by Floyd Werner, Jr.
Why this kit?
This kit was originally released
in 1978 and re-released in Monogram's Promodeller series with
a few updates. I had this kit on the shelf and after watching
John Wayne in "The Flying Tigers" I decided it was
time to add a P-40 to my collection. I knew that AMTech was
going to release a P-40E but I needed practice. Practice in
the fine art of scribing panel lines. The P-40 has mostly straight
lines so I could work on them. Besides once the AMTech kit came
out I knew I would never build this classic kit from my childhood.
It was off to the workbench.
Why these markings?
I flew Cobras in 1987 with a
pilot named Rick Pierce. Rick's father came to Germany and visited.
While he was there the unit had a party like only full blooded
Snake drivers can. Well Rick's father took to our drinking real
well and being a southern gentlemen it only took a little prompting
and he started telling war stories. Rick had informed us that
his dad had flown during World War II but nothing else. As it
turned out Rick's father was Sammy Pierce of the 8th Fighter
Squadron, 49th Fighter Group flying in the Southwest Pacific.
Once his stories started the guys pretty much stopped talking,
not drinking just talking, and listened. If you ever get around
pilots there was hand flying, beer drinking (oh how I miss my
German beer), the tales flew and by the end of the night we
were all humbled to be in such great company. Sammy flew P-40s
and P-38s and was an ace with seven kills. Since that night
I have always wanted to model Sammy's machines. His normal mount
was named "Kay-The Strawberry Blonde/ Pistoff Pat".
There are no decals for this machine or his other P-40E "Yellow
50". I bought an ALPS Printer but so far great results
are hard to achieve. Also the "Pistoff Pat" on the
right/crew chief side is not very clear so that left "Yellow
50" which wasn't nearly as flashy but still looked nice.
Besides Sammy got two kills in this machine. This aircraft is
depicted on the cover of the Schiffer book "Protect &
Avenge" written by S.W. Ferguson and William Pascalis.
Personally, I would like decal
manufacturers to produce ace sheets. Depicting all the aircraft
of a specific pilot, like Aeromaster did with Galland, Hartmann
and von Maltzahn. Sammy flew two P-40Es ("Kay-The Strawberry
Blonde/ Pistoff Pat" and "Yellow 50"), one P-40N
("Kay-The Strawberry Blonde/ The Hialeah Wolf") and
a P-38J (The Strawberry Blonde). The Squadron Signal book "49th
Fighter Group" features pictures and drawings of three
of Sammy's planes but only the left side. His P-40N will be
a future project as soon as I figure out the printer. Sammy's
P-38 is depicted on Three Guy Replicas sheet and when I feel
froggy I'll jump all over the Academy or Hasegawa offering.
As you can imagine the quality
of the kit is not up to today's standards. It was molded in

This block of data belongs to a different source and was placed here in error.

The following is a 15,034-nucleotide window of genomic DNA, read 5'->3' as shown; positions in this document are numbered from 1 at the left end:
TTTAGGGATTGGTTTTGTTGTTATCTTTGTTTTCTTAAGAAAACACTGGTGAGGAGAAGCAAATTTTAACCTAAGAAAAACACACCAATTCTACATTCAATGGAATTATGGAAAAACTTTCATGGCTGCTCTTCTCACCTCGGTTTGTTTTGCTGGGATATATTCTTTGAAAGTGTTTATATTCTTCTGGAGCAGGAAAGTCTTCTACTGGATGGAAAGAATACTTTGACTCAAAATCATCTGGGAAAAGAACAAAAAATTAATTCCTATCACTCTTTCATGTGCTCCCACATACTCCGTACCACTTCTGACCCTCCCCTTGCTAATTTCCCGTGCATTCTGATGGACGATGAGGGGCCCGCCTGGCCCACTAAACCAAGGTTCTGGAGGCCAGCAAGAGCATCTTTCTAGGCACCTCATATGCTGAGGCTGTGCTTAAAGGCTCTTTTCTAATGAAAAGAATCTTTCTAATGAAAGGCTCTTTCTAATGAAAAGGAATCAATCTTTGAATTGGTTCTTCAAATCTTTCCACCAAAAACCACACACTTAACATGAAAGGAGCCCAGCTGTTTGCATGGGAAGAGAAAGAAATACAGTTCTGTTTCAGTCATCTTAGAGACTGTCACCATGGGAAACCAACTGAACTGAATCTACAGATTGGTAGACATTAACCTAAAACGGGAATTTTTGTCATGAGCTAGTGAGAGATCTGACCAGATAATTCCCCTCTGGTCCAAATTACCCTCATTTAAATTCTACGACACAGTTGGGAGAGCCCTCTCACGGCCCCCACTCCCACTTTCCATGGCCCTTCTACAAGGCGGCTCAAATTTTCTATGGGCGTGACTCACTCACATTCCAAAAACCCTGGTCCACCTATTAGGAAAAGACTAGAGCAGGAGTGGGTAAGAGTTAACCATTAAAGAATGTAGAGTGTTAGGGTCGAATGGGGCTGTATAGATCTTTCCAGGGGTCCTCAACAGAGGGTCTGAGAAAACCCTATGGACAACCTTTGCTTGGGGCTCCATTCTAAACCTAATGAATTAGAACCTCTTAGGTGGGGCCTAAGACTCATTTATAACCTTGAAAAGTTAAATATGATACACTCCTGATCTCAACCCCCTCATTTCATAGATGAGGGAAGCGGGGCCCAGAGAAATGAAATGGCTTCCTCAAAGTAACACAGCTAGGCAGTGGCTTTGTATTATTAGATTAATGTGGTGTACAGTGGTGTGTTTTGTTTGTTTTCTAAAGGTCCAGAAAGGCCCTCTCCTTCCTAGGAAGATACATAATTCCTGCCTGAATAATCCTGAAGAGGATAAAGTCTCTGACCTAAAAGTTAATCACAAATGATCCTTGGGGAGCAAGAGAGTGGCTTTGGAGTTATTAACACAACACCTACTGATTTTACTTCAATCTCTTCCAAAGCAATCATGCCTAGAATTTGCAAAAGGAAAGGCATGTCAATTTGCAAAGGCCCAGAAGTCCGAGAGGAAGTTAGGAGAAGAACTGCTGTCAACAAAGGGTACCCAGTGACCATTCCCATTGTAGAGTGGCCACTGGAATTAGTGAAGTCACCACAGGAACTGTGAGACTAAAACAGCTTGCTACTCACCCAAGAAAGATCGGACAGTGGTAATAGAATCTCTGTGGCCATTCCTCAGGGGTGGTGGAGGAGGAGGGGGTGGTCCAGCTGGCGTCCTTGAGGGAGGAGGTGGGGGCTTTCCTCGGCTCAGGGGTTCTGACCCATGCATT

olive green plastic with raised panel lines. Overall shape is
very nice. After I finished the kit I found out that the tail
seems a little too big. No big deal for me. I'm happy with the
looks of the kit. The kit is easy to build up into a real nice
model. The fit was overall pretty good, except the wing root
area. Nothing a modeler couldn't fix.
Before I started to build the
kit I started scribing the panel lines. This was done by using
Dymo label tape and a scribing tool. A friend at the local club
explained that you should make only two lines, one in each direction
with even pressure throughout the cut. Once that was done I
sanded off most of the raised detail. I left some raised detail,
as I didn't think I could replicate it as well as it looked
raised. My kit, my rules. Anyway the next trick to even lines
is Testor's Liquid Cement. Brush on a light coat of the cement
ONLY in the panel lines. This solvent is strong enough to melt
the plastic and smooth the scribed line. Finally I checked it
all with silver paint and one final coat of sanding. I did all
this before I even joined a seam. I was very happy with the
results and will try it again. With my practice done I had to
build the kit.
One complaint I did have with
the kit was that the cockpit was very sparse, after all it was
molded in 1978. True Details came to the rescue with their P-40
E-N Warhawk Cockpit Detail Set (Set 48451) designed for the
Mauve kit. This resin cockpit set is easily converted to the
Revell kit. You have to cut off the floor enough to get it to
fit in the fuselage and you have to cut the headrest off the
seat but other than that it fits like a champ and looks great.
Polly-S colors were used to paint the interior.
Another weak spot was the wheel
wells. I used some Eduard stuff for the wheel wells which spruced
up this area nicely and some True Detail wheels finished the
landing gear area.
Had I thought about it I would